|30 Apr||5.||0.||0||7 Nov.||41.||16.||0|
|8 Aug.||47.||2.||6||14 Dec.||81.||15.||2|
|3 July ’41||47.||2.||6||12 Jny ’38||80.||5.||6|
|26 July||47.||2.||6||18 June||2.||0.||4|
|10 July ’42||47.||2.||6||17 Oct.||7.||15.||0|
|18 July||47.||15.||1||19 Dec.||14.||0.||0|
|20 July ’43||45.||15.||1||5 July ’39||5.||5.||1|
|17 July ’44||45.||15.||1||19 Oct.||7.||16.||0|
|21 Aug.||94.||12.||0||9 Jny ’40||1.||1.||6|
|21 Nov.||13.||10.||0||5 May||1.||10.||0|
|Still to be rec’d||89.||7.||7||22 June||2.||10.||6|
|3 Feby ’41||20.||4.||9|
|10 Jny ’42||10.||14.||0|
|19 Feby ’42||10.||16.||0|
|10 Feby ’43||6.||0.||0|
|6 Feby ’44||2.||0.||0|
TO JOHN AUSTIN1
- India House
My dear Austin
After my interview with you I have never felt much doubt as to what Kindersley’s2 opinion would be; but I should like to know why the Interest is fixed at 4 per Cent, a rate which certainly cd not have been obtained in the 3 per cents, since it implies their price to be 75. When as you are aware they have been during the whole period varying only from about 90 to 100, their present price.
It is necessary also to determine how the Interest is to be calculated. Is it to be made up to the end of each year & added to the principal, i.e. is compound Interest to be given? or, is Interest to be charged upon each item from the date of its receipt? Is a balance in hand to be allowed &c. &c.
TO [JOHN HAMILTON THOM?]1
- India House
1st March 1845
My dear Sir
An elderly lady2 from whom I once submitted to you some manuscripts for publication, which did not suit you, having heard of your new Magazine has asked me to offer to you the inclosed papers for it.3 I have not read them but I know her to be a meritorious person & very much in want of anything, however small, which she might be able to earn by her pen.
Very truly yours
TO AN UNIDENTIFIED CORRESPONDENT1
- India House
26th Augt 
My dear Sir
Having just returned to town I have found your note—written I know not how long ago, as there is no date or postmark. Will you be kind enough to inform me whether the letter you ask me to write will still be useful.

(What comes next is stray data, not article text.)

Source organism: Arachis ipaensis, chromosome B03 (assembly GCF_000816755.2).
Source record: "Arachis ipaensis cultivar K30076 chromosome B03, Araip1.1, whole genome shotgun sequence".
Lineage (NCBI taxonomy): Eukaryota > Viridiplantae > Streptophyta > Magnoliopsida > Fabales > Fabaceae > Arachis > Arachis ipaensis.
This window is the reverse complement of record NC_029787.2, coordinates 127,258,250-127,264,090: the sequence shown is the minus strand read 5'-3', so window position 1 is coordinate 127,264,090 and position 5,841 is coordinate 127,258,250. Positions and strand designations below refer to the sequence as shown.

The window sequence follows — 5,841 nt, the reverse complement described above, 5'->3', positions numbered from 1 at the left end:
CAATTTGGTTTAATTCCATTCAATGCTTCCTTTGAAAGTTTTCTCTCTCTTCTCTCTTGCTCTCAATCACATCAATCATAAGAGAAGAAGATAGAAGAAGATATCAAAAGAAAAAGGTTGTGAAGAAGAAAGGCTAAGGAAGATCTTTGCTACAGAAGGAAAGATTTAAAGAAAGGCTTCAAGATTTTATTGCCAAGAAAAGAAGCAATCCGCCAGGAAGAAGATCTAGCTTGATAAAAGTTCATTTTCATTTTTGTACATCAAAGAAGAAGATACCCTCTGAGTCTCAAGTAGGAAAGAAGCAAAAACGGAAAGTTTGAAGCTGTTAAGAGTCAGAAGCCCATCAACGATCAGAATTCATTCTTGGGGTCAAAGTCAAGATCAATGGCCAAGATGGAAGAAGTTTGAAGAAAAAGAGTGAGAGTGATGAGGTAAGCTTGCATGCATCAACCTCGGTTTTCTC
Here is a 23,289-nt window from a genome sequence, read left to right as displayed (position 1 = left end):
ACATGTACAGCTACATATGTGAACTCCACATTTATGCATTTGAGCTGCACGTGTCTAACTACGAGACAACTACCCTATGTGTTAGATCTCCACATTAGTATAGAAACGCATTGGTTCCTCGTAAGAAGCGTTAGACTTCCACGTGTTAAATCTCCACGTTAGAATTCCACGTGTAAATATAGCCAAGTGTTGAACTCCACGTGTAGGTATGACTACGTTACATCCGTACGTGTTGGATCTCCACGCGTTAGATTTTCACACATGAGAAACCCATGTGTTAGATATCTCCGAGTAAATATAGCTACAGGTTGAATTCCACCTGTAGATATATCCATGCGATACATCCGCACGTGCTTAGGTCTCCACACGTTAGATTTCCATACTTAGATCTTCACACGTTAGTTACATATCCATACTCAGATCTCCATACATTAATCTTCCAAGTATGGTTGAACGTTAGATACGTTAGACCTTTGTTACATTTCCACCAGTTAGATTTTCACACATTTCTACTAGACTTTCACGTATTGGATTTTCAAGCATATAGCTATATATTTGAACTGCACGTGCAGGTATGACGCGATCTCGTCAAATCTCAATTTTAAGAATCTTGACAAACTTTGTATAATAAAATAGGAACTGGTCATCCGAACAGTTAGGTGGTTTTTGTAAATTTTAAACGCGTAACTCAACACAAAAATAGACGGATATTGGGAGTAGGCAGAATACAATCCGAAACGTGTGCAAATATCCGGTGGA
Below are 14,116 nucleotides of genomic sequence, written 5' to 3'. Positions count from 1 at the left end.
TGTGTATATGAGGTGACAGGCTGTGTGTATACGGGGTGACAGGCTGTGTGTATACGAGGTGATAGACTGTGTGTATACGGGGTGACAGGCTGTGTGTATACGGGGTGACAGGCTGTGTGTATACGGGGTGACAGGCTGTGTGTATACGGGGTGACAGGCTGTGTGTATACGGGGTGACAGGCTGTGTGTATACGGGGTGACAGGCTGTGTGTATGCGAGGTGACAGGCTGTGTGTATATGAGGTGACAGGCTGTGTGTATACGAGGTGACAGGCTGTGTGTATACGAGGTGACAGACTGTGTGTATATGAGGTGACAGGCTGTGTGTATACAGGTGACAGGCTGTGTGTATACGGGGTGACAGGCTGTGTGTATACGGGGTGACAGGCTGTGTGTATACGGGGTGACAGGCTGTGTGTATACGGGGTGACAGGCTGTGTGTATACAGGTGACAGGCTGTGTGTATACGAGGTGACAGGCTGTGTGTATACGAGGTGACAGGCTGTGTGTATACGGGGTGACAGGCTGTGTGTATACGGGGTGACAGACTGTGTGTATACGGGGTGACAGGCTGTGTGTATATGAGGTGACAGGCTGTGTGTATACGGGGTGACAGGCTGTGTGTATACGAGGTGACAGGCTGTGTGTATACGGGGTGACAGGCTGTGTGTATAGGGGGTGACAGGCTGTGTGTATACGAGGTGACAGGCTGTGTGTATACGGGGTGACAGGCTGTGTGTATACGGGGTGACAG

Very truly yours
TO HENRY REEVE1
- India House
[after 24 Oct., 1845]
My dear Reeve
I have quite given up dining out, but I hope to see both you & Beaumont2 at the India House.
I am afraid the letter which will be written to the Govt of India about Capt. Taylor will be virtually this—“do as you please, on your own responsibility. We praised Capt Taylor but we did not mean you to keep him unless you like.”3 However as his removal is suspended, I do not think there is much danger of its taking effect.
Yours ever truly
TO [JAMES?] HUTCHINSON1
- 73 Eccleston Square
June 26 1847
Mr Mill presents his compliments to Mr Hutchinson, & begs to mention that he is much obliged by his interesting work having been transmitted to him, but that Mr Mill’s department being wholly unconnected with the subject, Mr Mill did not immediately direct his attention to Mr Hutchinson’s communication for which he begs that he will have the goodness to excuse him.
TO JOHN WILLIAM PARKER1
- India House
15 Nov. 1847
Not having received any answer to my note of the 27th of last month, I suppose it must have miscarried. If you have received it, I must request an immediate answer to it.
TO THOMAS STORY SPEDDING1
- India House
31st August 1848